Nasty Twitter Parodies Beware: This Legislation Is About To Get All Up In YOUR Business

Celebrity parodies are pretty hilarious. Mostly.

But what would you do if someone created a mean-spirited Twitter parody pretending to be you and posted all kinds of professionally damaging tweets? You could go through a lengthy court battle and would likely prevail in the end, but that’s pretty harassing in itself.

Fear not though, cyber-victim: there’s a bit of legislation pending in Arizona that seeks to make the prosecution process a whole lot easier – and the penalties steeper.

Some worry that ALL Twitter parodies will be jeopardy, but that really doesn’t seem to be the case.

First Coast News reports that Republican State Rep. Michelle Ugenti is proposing legislation to make online impersonation a crime.

House Bill 2004, if it becomes law, would make it a felony to use another person’s name without permission to create a Web page intended to “harm, defraud, intimidate or threaten.” It would be a misdemeanor to send an email or text message that appears to come from another person and is intended to harm or defraud.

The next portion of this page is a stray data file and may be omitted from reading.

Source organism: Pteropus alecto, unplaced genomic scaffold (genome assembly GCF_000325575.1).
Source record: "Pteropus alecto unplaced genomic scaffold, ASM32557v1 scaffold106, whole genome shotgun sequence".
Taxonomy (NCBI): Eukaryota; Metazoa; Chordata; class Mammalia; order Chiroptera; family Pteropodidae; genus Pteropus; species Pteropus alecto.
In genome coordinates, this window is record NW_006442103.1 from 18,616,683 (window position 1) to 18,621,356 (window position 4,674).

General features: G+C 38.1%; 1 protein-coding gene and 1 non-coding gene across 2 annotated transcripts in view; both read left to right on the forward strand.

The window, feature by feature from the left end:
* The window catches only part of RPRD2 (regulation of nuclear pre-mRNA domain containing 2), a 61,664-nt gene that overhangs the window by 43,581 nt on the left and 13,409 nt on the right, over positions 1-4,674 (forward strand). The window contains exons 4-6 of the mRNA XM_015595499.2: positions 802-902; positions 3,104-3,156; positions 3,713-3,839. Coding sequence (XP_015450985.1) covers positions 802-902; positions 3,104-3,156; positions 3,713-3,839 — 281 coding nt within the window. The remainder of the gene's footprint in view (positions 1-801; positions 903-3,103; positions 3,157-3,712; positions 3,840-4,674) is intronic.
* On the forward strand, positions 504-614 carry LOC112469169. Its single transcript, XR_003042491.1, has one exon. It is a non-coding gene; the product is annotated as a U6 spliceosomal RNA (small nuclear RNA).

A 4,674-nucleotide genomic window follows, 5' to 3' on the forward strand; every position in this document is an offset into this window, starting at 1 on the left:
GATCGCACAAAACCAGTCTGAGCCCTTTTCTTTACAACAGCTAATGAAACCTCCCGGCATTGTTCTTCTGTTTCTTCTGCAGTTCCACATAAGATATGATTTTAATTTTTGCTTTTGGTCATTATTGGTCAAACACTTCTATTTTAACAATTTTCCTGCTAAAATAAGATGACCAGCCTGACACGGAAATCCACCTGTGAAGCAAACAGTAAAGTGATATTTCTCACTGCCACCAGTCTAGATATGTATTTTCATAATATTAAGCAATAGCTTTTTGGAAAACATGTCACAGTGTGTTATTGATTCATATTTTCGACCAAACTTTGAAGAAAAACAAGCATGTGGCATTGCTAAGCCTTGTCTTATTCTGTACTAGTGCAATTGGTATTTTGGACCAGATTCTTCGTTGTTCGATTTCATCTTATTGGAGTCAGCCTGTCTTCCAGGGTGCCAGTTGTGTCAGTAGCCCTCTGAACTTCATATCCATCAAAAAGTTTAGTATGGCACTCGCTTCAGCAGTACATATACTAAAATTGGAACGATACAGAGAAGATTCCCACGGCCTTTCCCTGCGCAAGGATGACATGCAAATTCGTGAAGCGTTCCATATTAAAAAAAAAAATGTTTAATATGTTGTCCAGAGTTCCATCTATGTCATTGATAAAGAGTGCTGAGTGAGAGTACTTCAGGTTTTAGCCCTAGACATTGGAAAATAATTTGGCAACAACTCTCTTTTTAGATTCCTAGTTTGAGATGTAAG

If you’ve ever had a hateful Facebook page or Twitter made about you, you’re likely looking forward to this bill becoming a law, but not everyone is pleased. First Amendment groups worry that this law “could penalize individuals who create parody accounts on sites like Facebook or Twitter.”

“The problem with this, and other online impersonation bills, is the potential that they could be used to go after parody or social commentary activities,” senior staff attorney of the Electronic Frontier Foundation Kurt Opsahl said to First Coast News via email. “While this bill is written to limit ‘intent to harm,’ if that is construed broadly, there could be First Amendment problems.”

But as American Civil Liberties Union of Arizona public policy director Anjali Abraham said, “Any time you try to make law or policy that implicates First Amendment rights, you have to be especially careful in the wording.”

So why assume it won’t be carefully worded? Seems Ugenti is well aware of the issue and “is confident her bill would not affect parody sites and is not intended to do so.” And it could also help victims of identity theft.

“The bill has a high standard,” she said. “It’s the impersonation without the individual’s consent and with the intent to harm, defraud, intimidate and threaten.”

But what do you think of this? Good idea or slippery slope?

(Frightened clown image from Shutterstock)